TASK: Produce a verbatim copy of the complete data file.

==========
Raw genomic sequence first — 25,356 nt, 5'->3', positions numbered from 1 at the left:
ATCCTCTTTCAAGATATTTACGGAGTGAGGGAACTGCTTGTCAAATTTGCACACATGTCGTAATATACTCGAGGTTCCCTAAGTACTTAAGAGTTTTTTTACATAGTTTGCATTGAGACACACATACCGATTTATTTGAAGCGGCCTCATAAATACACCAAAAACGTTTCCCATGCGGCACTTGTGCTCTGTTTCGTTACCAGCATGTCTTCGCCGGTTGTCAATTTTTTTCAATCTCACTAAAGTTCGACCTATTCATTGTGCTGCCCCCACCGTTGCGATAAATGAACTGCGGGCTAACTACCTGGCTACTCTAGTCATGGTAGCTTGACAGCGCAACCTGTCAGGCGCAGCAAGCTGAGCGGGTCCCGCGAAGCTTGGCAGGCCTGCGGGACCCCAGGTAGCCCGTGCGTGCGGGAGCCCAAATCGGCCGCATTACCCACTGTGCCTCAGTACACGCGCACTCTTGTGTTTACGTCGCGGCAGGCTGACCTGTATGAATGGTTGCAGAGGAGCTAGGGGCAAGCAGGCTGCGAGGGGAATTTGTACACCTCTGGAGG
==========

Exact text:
Raw genomic sequence first — 25,356 nt, 5'->3', positions numbered from 1 at the left:
ATCCTCTTTCAAGATATTTACGGAGTGAGGGAACTGCTTGTCAAATTTGCACACATGTCGTAATATACTCGAGGTTCCCTAAGTACTTAAGAGTTTTTTTACATAGTTTGCATTGAGACACACATACCGATTTATTTGAAGCGGCCTCATAAATACACCAAAAACGTTTCCCATGCGGCACTTGTGCTCTGTTTCGTTACCAGCATGTCTTCGCCGGTTGTCAATTTTTTTCAATCTCACTAAAGTTCGACCTATTCATTGTGCTGCCCCCACCGTTGCGATAAATGAACTGCGGGCTAACTACCTGGCTACTCTAGTCATGGTAGCTTGACAGCGCAACCTGTCAGGCGCAGCAAGCTGAGCGGGTCCCGCGAAGCTTGGCAGGCCTGCGGGACCCCAGGTAGCCCGTGCGTGCGGGAGCCCAAATCGGCCGCATTACCCACTGTGCCTCAGTACACGCGCACTCTTGTGTTTACGTCGCGGCAGGCTGACCTGTATGAATGGTTGCAGAGGAGCTAGGGGCAAGCAGGCTGCGAGGGGAATTTGTACACCTCTGGAGG